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Stepping Up To Look At, Discuss, and Address Climate Change

by Brad Lancaster © 2013

Brad’s nephew Vaughan playing in the rain, the runoff from which is passively directed to our street-side food-bearing, native shade trees.

Climate change is real, it’s well underway, and we need to step up and make it a major part of the national dialog now, as we all work on solutions. The sooner we act, the easier it will be. The longer we delay, the more dramatically the difficulty increases. The better informed we are, the more effectively we can act. In that spirit:

Here are some very informative resources worth checking out which will help you grasp the problem and which offer some solutions:

1. TED talk: James Hansen: Why I must speak out about climate change

2. Bill Moyers & Company: Anthony Leiserowitz on Making People Care About Climate Change

3. “Global Warming’s Terrifying New Math: Three Simple Numbers That Add Up to Global Catastrophe—and Make Clear Who the Real Enemy Is,” by Bill McKibben. Rolling Stone, July 19, 2012.



As we increase our understanding, the more apt we will be at choosing for ourselves and our families appropriate strategies to help address not only climate change, but other issues we are experiencing now.

Some strategies/solutions that are working for me include:
Riding my cargo bicycle as my primary means of transport around town—this has greatly improved my health and spirit, while saving me over $7,000 a year.

• Drying my clothes with an old-fashioned solar clothes dryer (a clothes line)—this actually gets my clothes cleaner.

• Passively heating and cooling my home and office with appropriate winter sun access, summer shading, and passive ventilation—this has improved our interior air quality, reduced noise pollution (from air conditioners), and dramatically reduced our energy consumption and utility bills.

• Planting food-bearing, native trees within and beside street-side water-harvesting earthworks in my neighborhood to utilize street runoff as free irrigation for the street trees—this has produced delicious locally-grown mesquite flour, cooled summer temperatures in the trees’ shade by 10? F (5.5? C), reduced flooding, attracted two-dozen different species of song birds, beautified my neighborhood, and gotten more neighbors interacting and working together as a community.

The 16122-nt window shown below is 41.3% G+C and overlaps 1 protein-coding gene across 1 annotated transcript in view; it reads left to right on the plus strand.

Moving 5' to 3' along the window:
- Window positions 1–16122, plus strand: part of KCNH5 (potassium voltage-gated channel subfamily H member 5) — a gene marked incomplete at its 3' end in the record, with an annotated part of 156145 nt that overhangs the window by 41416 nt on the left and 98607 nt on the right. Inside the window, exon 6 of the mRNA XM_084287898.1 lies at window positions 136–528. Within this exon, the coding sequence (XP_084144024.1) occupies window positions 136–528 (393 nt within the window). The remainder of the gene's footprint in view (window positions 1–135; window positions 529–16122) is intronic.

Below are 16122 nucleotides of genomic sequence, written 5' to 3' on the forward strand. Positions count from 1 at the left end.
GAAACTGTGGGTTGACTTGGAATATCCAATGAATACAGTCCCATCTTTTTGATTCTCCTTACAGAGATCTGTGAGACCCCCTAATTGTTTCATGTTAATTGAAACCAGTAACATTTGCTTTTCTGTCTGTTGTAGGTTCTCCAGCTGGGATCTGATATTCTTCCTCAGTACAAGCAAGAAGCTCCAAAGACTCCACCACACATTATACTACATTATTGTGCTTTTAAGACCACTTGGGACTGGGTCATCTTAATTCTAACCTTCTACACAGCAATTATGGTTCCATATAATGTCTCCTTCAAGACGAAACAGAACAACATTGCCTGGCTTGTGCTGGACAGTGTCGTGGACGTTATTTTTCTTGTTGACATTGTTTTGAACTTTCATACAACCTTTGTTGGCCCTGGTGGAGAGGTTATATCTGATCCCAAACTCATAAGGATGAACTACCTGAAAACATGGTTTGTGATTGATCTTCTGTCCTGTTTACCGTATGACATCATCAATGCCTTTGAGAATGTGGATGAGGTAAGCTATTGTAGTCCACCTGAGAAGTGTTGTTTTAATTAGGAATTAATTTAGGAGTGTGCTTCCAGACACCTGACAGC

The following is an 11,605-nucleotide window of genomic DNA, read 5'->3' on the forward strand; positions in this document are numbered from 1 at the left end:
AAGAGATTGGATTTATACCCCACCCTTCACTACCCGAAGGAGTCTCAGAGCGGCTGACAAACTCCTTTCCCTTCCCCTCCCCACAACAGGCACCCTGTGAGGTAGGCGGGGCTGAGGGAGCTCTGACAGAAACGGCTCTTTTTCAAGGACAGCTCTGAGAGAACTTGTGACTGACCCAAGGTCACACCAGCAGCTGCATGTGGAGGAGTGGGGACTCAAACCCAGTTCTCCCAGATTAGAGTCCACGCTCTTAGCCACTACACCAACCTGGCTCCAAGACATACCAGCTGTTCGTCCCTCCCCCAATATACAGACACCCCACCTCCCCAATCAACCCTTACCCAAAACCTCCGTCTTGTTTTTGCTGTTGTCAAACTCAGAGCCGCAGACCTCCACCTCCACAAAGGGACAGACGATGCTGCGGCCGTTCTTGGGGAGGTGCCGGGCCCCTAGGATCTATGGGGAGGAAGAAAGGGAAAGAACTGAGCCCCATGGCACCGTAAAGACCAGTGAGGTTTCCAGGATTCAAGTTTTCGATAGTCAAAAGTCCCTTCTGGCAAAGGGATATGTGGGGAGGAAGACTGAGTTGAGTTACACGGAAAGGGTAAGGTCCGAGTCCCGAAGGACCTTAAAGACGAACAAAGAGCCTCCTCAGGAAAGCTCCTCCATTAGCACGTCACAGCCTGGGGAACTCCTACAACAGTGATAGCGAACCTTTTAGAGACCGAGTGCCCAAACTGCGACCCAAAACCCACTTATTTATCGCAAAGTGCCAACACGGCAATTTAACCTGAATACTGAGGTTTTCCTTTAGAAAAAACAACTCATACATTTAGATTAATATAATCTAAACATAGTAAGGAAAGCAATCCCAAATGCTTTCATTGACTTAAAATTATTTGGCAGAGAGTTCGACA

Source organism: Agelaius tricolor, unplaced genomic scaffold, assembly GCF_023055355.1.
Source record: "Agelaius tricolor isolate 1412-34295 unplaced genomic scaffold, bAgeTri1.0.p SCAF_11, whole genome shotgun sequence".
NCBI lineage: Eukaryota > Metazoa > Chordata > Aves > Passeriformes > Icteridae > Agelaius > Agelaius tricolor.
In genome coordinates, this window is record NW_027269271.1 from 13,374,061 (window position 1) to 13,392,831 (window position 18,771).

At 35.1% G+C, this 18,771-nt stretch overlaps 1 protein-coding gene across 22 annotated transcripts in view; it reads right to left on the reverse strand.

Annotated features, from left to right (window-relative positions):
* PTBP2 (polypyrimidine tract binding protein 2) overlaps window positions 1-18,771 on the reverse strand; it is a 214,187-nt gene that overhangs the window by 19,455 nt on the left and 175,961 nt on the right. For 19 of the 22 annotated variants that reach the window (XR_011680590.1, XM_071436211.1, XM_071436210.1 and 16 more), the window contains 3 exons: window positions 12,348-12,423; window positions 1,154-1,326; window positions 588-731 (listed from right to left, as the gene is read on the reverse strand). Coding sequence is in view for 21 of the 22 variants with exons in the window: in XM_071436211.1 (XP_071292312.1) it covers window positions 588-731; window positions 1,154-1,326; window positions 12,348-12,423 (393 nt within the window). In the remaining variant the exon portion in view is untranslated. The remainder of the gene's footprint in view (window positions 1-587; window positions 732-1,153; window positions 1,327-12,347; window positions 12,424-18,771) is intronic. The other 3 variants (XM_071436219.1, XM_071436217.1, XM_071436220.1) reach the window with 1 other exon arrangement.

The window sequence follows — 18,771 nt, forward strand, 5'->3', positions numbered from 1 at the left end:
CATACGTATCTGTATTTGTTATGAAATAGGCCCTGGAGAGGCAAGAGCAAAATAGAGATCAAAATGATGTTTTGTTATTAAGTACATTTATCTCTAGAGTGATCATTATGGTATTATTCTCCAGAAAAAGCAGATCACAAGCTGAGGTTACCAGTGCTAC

• Powering my home and office with a grid-tied solar PV system, and heating my water with a solar hot-water heater—I no longer have an electric bill, nor a gas bill (energy-conserving strategies, such as the three directly above, enabled me to reduce the needed size and cost of our solar PV system by half.

The upcoming revision of my book Rainwater Harvesting for Drylands and Beyond, Volume 1, 3rd Edition, covers these and more solution steps, especially as they relate to the harvest of rainwater, stormwater, and household greywater—along with other simple strategies (such as passive heating and cooling) we can practice at home and in our neighborhoods.

And if you’d like still more climate change resources check out the following:

• The Weather Makers: How Man Is Changing the Climate and What It Means for Life on Earth, by Tim Flannery, Atlantic Monthly Press, 2005.

• An Inconvenient Truth: The Planetary Emergency of Global Warming and What We Can Do About It, by Al Gore. Rodale Books, 2006.

• An Inconvenient Truth, video, 2006.

• Losing Our Cool: Uncomfortable Truths About Our Air-Conditioned World (and Finding New Ways to Get Through the Summer), by Stan Cox. The New Press, 2010.

• A Great Aridness: Climate Change and the Future of the American Southwest, by William deBuys, Oxford University Press, 2011.